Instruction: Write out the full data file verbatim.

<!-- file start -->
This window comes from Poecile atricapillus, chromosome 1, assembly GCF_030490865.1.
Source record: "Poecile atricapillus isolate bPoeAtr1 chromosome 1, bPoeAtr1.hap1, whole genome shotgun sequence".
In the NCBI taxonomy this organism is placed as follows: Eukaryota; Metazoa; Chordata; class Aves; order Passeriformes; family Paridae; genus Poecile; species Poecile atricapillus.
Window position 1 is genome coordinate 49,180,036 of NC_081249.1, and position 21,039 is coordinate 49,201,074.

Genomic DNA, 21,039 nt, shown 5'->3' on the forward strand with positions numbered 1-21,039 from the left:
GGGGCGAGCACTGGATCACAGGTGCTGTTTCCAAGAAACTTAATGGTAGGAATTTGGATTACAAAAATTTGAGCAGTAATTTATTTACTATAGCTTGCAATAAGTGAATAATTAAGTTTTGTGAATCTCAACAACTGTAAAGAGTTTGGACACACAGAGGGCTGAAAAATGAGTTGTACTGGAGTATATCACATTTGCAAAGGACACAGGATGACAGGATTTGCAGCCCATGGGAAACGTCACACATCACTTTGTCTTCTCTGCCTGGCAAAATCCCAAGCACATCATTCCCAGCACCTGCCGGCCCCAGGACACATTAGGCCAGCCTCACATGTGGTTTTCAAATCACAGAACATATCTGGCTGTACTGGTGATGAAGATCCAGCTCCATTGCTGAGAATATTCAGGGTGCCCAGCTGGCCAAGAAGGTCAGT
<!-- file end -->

This window comes from Poecile atricapillus, chromosome 1, assembly GCF_030490865.1.
Source record: "Poecile atricapillus isolate bPoeAtr1 chromosome 1, bPoeAtr1.hap1, whole genome shotgun sequence".
In the NCBI taxonomy this organism is placed as follows: Eukaryota; Metazoa; Chordata; class Aves; order Passeriformes; family Paridae; genus Poecile; species Poecile atricapillus.
Window position 1 is genome coordinate 49,180,036 of NC_081249.1, and position 21,039 is coordinate 49,201,074.

Genomic DNA, 21,039 nt, shown 5'->3' on the forward strand with positions numbered 1-21,039 from the left:
GGGGCGAGCACTGGATCACAGGTGCTGTTTCCAAGAAACTTAATGGTAGGAATTTGGATTACAAAAATTTGAGCAGTAATTTATTTACTATAGCTTGCAATAAGTGAATAATTAAGTTTTGTGAATCTCAACAACTGTAAAGAGTTTGGACACACAGAGGGCTGAAAAATGAGTTGTACTGGAGTATATCACATTTGCAAAGGACACAGGATGACAGGATTTGCAGCCCATGGGAAACGTCACACATCACTTTGTCTTCTCTGCCTGGCAAAATCCCAAGCACATCATTCCCAGCACCTGCCGGCCCCAGGACACATTAGGCCAGCCTCACATGTGGTTTTCAAATCACAGAACATATCTGGCTGTACTGGTGATGAAGATCCAGCTCCATTGCTGAGAATATTCAGGGTGCCCAGCTGGCCAAGAAGGTCAGT